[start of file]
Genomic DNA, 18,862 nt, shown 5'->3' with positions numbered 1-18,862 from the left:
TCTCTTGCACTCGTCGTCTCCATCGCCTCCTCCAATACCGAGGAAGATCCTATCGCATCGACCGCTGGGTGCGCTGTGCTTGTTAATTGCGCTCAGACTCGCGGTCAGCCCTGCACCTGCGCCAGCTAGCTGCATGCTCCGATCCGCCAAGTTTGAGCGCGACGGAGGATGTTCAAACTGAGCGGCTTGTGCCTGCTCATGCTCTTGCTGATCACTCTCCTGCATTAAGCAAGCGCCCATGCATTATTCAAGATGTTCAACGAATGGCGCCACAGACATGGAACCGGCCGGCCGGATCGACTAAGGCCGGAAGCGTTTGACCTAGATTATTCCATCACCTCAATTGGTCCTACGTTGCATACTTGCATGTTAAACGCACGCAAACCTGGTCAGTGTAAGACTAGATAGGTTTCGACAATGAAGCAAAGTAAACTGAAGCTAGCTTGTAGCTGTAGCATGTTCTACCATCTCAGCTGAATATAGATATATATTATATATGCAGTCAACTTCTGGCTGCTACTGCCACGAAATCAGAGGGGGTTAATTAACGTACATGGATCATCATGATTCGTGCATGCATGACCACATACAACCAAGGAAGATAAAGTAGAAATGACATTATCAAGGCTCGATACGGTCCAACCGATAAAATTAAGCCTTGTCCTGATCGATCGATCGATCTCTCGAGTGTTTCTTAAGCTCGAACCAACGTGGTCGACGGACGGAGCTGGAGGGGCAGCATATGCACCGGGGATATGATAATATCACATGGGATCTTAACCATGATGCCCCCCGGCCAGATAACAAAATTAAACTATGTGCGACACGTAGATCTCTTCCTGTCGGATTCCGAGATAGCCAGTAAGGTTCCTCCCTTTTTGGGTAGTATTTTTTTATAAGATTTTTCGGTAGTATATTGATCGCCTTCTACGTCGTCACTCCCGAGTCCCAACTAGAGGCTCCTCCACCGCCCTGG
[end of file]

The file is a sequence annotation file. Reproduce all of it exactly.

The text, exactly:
Genomic DNA, 18,862 nt, shown 5'->3' with positions numbered 1-18,862 from the left:
TCTCTTGCACTCGTCGTCTCCATCGCCTCCTCCAATACCGAGGAAGATCCTATCGCATCGACCGCTGGGTGCGCTGTGCTTGTTAATTGCGCTCAGACTCGCGGTCAGCCCTGCACCTGCGCCAGCTAGCTGCATGCTCCGATCCGCCAAGTTTGAGCGCGACGGAGGATGTTCAAACTGAGCGGCTTGTGCCTGCTCATGCTCTTGCTGATCACTCTCCTGCATTAAGCAAGCGCCCATGCATTATTCAAGATGTTCAACGAATGGCGCCACAGACATGGAACCGGCCGGCCGGATCGACTAAGGCCGGAAGCGTTTGACCTAGATTATTCCATCACCTCAATTGGTCCTACGTTGCATACTTGCATGTTAAACGCACGCAAACCTGGTCAGTGTAAGACTAGATAGGTTTCGACAATGAAGCAAAGTAAACTGAAGCTAGCTTGTAGCTGTAGCATGTTCTACCATCTCAGCTGAATATAGATATATATTATATATGCAGTCAACTTCTGGCTGCTACTGCCACGAAATCAGAGGGGGTTAATTAACGTACATGGATCATCATGATTCGTGCATGCATGACCACATACAACCAAGGAAGATAAAGTAGAAATGACATTATCAAGGCTCGATACGGTCCAACCGATAAAATTAAGCCTTGTCCTGATCGATCGATCGATCTCTCGAGTGTTTCTTAAGCTCGAACCAACGTGGTCGACGGACGGAGCTGGAGGGGCAGCATATGCACCGGGGATATGATAATATCACATGGGATCTTAACCATGATGCCCCCCGGCCAGATAACAAAATTAAACTATGTGCGACACGTAGATCTCTTCCTGTCGGATTCCGAGATAGCCAGTAAGGTTCCTCCCTTTTTGGGTAGTATTTTTTTATAAGATTTTTCGGTAGTATATTGATCGCCTTCTACGTCGTCACTCCCGAGTCCCAACTAGAGGCTCCTCCACCGCCCTGG